The 6-Figure Job Myth - For decades now, there has been this ongoing, farcical expectation of "making it" once you finally take home six figures in compensation from your job. I'm here to tell you that this is purely a myth.

Let's think about this for a second. Do you know anyone who lives in LA, NYC, Boston, or really any major city and thrives on $100k these days? 

For those of you doing the hourly math, $100k is basically $50/hr based on a 2000-hour work year. 

If you live in NYC and make $100K, think about your marginal tax rate. Right now, you fork over 24% to the IRS, then another 6.33% to the state, and another 3.876% to the city. Then, you're forking over 6.2% for social security and 1.45% for Medicare. 

Add them all up, and it ain't pretty. 

Sure, you get some deductions, which preclude the government from squeezing you just a bit, but this working man's salary in the city doesn't go that far.

If my math is right, when the dust settles, you're looking at around $2600 bucks every two weeks. I dunno about you, but when I hear $100k a year, I think it's going to be a lot more than that.

The average rent in Manhattan is over $4k a month. Lucky for you, hot water is included in your rent because of government overreach, but when it comes to your electric bill, you pay 40% more than the average cost of utilities in the rest of the country.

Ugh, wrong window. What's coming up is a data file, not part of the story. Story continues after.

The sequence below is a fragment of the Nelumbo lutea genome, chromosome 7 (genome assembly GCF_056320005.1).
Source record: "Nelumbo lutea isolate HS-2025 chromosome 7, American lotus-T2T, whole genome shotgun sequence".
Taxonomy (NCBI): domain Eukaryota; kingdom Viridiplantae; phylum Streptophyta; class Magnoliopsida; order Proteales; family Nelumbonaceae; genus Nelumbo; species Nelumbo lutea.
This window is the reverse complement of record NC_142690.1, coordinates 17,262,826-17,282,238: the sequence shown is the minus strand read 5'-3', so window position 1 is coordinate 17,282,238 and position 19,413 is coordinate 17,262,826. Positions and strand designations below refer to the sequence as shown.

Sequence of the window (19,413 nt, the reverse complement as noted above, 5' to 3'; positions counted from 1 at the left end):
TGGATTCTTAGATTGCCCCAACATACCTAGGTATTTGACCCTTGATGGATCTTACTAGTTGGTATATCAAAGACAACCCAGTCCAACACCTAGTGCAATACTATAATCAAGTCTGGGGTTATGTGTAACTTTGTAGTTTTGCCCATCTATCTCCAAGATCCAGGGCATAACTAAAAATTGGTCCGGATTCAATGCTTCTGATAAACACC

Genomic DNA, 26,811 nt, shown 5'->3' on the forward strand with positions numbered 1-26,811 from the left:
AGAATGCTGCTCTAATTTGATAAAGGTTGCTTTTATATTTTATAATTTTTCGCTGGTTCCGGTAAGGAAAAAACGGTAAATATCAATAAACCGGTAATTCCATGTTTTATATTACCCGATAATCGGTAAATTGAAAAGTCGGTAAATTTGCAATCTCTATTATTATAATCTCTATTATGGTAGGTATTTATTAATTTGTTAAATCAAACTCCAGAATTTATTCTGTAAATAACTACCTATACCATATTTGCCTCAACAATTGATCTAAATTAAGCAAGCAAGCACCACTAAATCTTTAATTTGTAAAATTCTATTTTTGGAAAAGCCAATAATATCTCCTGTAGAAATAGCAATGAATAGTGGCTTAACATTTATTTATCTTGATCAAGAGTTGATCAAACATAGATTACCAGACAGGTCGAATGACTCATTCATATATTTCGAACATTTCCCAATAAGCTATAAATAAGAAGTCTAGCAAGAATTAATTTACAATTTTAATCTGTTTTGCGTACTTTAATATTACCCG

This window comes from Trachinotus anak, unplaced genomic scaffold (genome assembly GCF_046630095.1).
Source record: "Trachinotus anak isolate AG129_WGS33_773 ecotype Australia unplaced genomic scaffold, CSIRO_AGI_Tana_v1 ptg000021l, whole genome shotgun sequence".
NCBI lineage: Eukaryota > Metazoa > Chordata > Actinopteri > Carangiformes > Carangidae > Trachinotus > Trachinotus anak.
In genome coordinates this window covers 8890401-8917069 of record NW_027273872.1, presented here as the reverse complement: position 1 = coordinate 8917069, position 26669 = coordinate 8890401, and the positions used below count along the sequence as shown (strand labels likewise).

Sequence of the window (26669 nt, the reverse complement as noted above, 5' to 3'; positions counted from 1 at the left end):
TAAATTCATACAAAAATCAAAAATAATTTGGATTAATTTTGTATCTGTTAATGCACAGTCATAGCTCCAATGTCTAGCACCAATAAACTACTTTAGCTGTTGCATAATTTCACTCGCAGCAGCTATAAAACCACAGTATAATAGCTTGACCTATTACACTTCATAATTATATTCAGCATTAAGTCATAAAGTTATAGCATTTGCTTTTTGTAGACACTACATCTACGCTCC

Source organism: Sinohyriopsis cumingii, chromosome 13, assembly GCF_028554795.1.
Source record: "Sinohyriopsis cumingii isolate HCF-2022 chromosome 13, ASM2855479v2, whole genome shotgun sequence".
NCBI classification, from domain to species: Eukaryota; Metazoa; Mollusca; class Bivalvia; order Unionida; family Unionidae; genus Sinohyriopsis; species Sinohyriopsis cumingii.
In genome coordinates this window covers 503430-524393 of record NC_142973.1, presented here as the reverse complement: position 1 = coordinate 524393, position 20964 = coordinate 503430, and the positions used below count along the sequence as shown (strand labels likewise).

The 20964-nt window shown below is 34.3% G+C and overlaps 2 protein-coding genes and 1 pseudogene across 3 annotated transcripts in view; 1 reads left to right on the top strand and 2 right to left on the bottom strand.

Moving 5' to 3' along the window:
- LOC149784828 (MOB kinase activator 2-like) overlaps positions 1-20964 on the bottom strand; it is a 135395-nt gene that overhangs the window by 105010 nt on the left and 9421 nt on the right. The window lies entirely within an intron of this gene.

Do you like to go out to eat? The cost of going out in NYC is more than double the national average. If you live close to your office in Manhattan, you've hit the jackpot: it's probably the most expensive place to grab a bite to eat in the North East.

Add in a cell phone, internet, your Ubers, and your nights out, and it looks like you might want to start thinking about roommates or even a fake marriage (not financial advice).

Now consider the greatest tax: inflation. It has been eating away at this $100k myth ever since it started to gain popularity in the last century.

The funny part about this myth is that we, as humans, have an innate tendency to attach meaning or value to a specific number. This financial line in the sand allows us to feel secure and boost our self-esteem.


Well, I have news for you: it's probably time to move the target. If our wallets continue to get pillaged by the macroeconomic environment, maybe we'll write about a $150k salary myth next quarter.


Wise Investor Says

"It's stupid the way people extrapolate the past – and not slightly stupid, massively stupid."  - Charlie Munger

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Comments (2)

Apr 25, 2022 - 6:30am